Does anyone else see amazing surfboards on the beach and wish they had the dollar to get their own?
We know it doesn't make any difference to how we surf, but there's just something awesome about a good-looking board.
We've decided that instead of forking out for a new board, we're going to customise our own.
So here is our step by step guide to giving your surfboard a makeover...
Make A Plan
Before you jump in and start doodling all over your board, figure out the design you want.
Whether it's doing a first doodle on a sheet of paper, or printing out the design you want for reference, make sure you don't get overexcited and end up regretting your hastiness.
Have no talents for illustration? Either choose a stylish but simple design like the one above, or find an illustration you like and get a blown up version printed on tracing paper.
Prepare Your Board
Before you put anything on your board, you need to give it a good clean and remove 100 per cent of the wax.
Even if you haven't used the board and it's never been waxed, you still need to give it a good old clean. Any grease or dirt will make your rad new design start to peel away on its first few outings.
Once you have taken all wax off, give your board a wipe down with some acetone.
Then when it is super clean, it's time to give it a good sand with some 300 grit sandpaper. The sanding will create a good texture for the paint to stick to.
Apply The Base Colours
If you know you want one base colour underneath your design, then this has to be applied beforehand and left to dry properly.
Make sure you apply masking tape to the areas of the board that you don't want paint, most likely to be the rails, but tape can also be used for covering half the board and creating a two colour background.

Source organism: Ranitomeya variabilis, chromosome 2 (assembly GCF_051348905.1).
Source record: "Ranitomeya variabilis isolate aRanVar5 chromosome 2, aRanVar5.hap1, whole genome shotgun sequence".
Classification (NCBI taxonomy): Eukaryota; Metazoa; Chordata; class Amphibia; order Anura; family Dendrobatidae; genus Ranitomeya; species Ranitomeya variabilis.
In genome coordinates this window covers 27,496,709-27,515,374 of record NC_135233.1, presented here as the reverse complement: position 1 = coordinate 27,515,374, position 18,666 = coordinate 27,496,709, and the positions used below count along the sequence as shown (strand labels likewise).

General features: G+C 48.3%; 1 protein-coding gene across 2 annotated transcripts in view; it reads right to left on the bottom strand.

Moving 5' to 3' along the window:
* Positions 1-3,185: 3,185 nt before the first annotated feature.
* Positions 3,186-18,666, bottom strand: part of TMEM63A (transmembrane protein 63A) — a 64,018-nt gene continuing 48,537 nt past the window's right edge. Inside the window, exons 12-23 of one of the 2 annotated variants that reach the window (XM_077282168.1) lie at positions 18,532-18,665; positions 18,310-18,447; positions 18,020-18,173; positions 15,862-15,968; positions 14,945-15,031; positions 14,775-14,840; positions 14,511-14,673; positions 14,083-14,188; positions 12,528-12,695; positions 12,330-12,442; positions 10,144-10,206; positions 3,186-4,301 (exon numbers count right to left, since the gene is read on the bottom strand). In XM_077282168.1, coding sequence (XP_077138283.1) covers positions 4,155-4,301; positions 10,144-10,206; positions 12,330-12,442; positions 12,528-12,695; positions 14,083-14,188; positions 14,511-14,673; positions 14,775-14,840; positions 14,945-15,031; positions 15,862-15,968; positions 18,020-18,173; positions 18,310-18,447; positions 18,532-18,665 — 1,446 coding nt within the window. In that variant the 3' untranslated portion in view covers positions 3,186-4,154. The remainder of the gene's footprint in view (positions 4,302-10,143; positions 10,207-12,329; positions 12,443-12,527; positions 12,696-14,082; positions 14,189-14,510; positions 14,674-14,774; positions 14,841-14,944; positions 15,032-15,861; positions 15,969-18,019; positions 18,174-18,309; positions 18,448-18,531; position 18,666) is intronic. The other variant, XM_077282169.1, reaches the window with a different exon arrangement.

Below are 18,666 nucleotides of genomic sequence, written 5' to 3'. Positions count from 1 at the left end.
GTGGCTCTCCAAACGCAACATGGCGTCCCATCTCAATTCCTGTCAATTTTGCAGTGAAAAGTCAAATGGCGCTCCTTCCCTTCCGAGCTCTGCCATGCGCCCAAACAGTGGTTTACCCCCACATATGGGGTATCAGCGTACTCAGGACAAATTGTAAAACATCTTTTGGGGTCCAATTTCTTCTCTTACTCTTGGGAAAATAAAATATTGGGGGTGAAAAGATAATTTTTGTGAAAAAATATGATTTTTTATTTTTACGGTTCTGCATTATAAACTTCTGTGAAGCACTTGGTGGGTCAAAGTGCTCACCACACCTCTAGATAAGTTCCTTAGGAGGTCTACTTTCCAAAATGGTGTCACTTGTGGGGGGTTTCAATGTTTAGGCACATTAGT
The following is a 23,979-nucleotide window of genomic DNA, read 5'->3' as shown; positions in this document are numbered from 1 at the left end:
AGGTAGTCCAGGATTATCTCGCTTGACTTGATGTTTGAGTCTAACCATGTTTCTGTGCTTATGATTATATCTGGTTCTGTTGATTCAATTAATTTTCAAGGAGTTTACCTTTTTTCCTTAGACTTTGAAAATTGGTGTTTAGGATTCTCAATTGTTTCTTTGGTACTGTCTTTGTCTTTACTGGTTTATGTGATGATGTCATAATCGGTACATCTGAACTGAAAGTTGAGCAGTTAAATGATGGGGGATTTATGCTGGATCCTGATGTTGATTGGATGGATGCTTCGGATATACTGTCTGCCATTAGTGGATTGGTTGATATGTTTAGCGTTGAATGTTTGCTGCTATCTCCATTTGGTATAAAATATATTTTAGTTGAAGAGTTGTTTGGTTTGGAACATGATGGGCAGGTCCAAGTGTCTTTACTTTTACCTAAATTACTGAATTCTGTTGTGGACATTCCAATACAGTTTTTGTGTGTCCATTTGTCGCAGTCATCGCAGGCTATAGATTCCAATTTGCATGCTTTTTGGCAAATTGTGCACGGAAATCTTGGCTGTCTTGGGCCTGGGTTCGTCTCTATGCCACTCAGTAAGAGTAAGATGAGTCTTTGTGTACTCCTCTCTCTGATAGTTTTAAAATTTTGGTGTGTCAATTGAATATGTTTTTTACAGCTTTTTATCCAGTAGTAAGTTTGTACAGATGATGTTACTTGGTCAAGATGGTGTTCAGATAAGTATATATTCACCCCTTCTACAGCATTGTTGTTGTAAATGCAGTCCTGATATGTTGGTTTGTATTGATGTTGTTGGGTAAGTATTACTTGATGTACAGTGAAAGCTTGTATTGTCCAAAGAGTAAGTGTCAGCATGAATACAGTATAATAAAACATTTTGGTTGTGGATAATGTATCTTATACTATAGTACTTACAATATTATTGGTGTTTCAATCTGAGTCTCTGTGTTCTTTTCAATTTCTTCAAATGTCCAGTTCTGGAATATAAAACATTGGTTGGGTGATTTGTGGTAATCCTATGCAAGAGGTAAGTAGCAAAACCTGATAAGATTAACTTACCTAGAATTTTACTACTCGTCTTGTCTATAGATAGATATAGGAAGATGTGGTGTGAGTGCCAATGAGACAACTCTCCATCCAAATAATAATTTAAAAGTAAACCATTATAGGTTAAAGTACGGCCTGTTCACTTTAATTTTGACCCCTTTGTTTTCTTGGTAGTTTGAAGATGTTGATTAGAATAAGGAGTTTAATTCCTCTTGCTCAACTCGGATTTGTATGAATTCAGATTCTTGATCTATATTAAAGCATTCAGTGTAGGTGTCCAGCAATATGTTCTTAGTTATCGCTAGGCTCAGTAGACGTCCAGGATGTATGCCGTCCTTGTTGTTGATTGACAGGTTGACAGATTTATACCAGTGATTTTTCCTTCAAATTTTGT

Using a light coat of paint, spray over the board and tape, remember to stay light as a heavy coat will run and look messy.
You can use car paint, acrylic-based paint or enamel-based paint. Aerosol paints tend to dry fast and stay on well.
Let the colours or layers dry before you move on to the next colour.
Time To Draw And Paint
When drawing on your design, firstly choose between paint or permanent pen.
For the lesser experienced illustrator, using a pen may prove easier than paints - and more likely to create a professional looking effect.
Choose water-based Posca Pens as you can put them on foam or glass. Don't use a regular Sharpie as it will bleed.
If you are nervous about drawing straight onto the board, draw up the main part of the design in white chalk, then go over with paint or pens afterwards.
Once your design is down, add in its base colours and let them dry before then adding in the brighter colours.
To make the design look complete, finish off by adding a black outline to the main design.
Add The Finishing Touches
Once you're happy with the design and you've left it to dry for a few hours, you'll want to secure your new paint job so it doesn't peel off in the waves with a final clear coating.
If you want to be super sure, you can take your board to a surf shaper and ask for them to spray it for you. However, you can just do it yourself at home.
Many sprays and paints don't work well together if they're different brands, so make sure you match the brand of your paint to the brand of your clear coating spray.
Leave the board to dry for a few hours again and leave it for at least two hours before getting it wet.
And you're done! Get that new board and go for a celebration surf - you've earned it.